Free Agency: The Final Domino of Player Empowerment by Cam Archer

What does the future hold for Aaron Rodgers and Davante Adams...

Oct 11

A tale as old as time. A professional athlete at odds with his employer over proper compensation.

Green Bay Packers star wideout Davante Adams is eligible to become an unrestricted free agent after this upcoming season. Contract talks with the Packers stalled around training camp, and both sides felt it was best to table things for now. The jersey swaps and “best landing spots” articles cannot be published fast enough, especially after Adams slipped up and said he would love to play with quarterback Derek Carr again.

Who knows, perhaps Adams decides after this season to contact the Oakland Raiders brass to work out a deal, reuniting him with his Fresno State teammate. On the other hand, perhaps the San Francisco 49ers lure him away from Lambeau Field come Spring.

Wait a minute. This is the NFL we’re talking about; we all know how this is going to go. Adams will either agree to a new deal, locking him up as a Packer for the remainder of his prime, or he’ll be the recipient of the most lopsided tool in sports: The Franchise Tag.

The Franchise Tag allows a team to retain any free agent on their roster for one year, paying them a salary based on the average of the top five players at the given position. However, this isn’t similar to a qualifying offer or restricted free agency in the NBA. If a player decides not to sign their Franchise Tag sheet, they can’t seek a better deal elsewhere. Adams would either sign or sit. And this isn’t a one-time fail-safe per player. Teams can franchise tag a player up to THREE times.

Consider this; first-round picks in the NFL sign four-year contracts. With the average talent being 21 years old when selected, that means they should see free agency around 26 years of age if they meet the expectations of their franchise. That is unless the team has an inkling that they may want to leave. A player could be tied to one team, whether it is their choice or not, until their age 30 season. Most players will go their whole career without truly experiencing a real free agency.

Can you recall the last time a Quarterback in their prime hit the free-agent market and shook the balance of the NFL? Hell, can you remember the last time ANY star in their prime was allowed to explore their options and decide where they wanted to play after fulfilling their contractual obligations to a team? Unfortunately, in the world of the National Football League, great players are only on the move when they’re considered a “cancer” to the locker room or damaged goods in need of reclamation.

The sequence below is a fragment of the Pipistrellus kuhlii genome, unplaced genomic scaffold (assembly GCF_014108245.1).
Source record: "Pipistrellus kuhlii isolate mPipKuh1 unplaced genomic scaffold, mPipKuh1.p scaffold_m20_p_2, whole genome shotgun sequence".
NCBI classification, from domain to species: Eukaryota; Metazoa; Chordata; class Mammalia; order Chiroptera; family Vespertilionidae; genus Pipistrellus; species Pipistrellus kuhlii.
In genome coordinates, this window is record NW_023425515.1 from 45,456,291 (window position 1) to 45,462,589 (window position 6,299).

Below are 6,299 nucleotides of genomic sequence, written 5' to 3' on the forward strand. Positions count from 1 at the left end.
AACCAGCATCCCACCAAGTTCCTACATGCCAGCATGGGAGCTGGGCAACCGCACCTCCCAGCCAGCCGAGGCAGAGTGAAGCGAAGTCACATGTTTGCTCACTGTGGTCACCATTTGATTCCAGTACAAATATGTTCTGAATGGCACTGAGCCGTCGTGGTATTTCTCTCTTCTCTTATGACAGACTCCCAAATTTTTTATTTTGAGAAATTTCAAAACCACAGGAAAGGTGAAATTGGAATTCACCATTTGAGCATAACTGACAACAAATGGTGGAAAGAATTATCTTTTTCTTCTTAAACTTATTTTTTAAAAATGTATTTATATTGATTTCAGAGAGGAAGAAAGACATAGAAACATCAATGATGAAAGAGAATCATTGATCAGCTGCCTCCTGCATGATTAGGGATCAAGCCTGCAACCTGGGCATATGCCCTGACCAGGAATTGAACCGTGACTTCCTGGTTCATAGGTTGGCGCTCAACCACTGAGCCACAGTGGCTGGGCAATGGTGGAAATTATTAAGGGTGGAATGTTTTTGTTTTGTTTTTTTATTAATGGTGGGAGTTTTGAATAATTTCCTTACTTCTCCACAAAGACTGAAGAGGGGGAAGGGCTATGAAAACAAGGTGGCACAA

Maybe Antonio Brown was onto something when he dyed his beard Hollywood Hogan colors to get out of Pittsburgh.  

Let’s check back in with the Pack. Reigning MVP of the league Quarterback Aaron Rodgers spent the better part of the offseason knowing that he no longer wanted to play in Green Bay. Unfortunately, the relationship between Rodgers and the front office soured to no return in the opinion of the California native. The Packer front office seems tired of Rodgers as well, but they’ll be damned if a player makes the rules. Rodgers is playing for the Packers this season, but that is only due to an alleged agreement that will see the front office help him facilitate an exit at year’s end.

But let’s be honest. If the Packers win a Super Bowl this year behind another stellar year from one of the most talented QBs we’ve ever seen, how quick will they be to give Rodgers what he wants?

And please, spare me the “Honor the contract” and “These guys make millions to play a game” rhetoric. Especially in a league where players can be cut with very few guarantees to their deals. How about we harp on some of these NFL clubs to “honor” those deals they cut bait on after one unsuccessful year?

And what if Dak Prescott was unable to return from the gruesome leg injury he suffered last season? Would it be right that Dallas never paid him his worth, choosing instead to penny-pinch on the deal for a QB plenty of teams would have paid top dollar for? Where is the “Honor” in that?

Yes, I know the NFLPA allows the franchise tag to stick around. However, if they genuinely wanted to fight it, they possibly could while making another ludicrous concession elsewhere.

But imagine how Football would drastically change without it.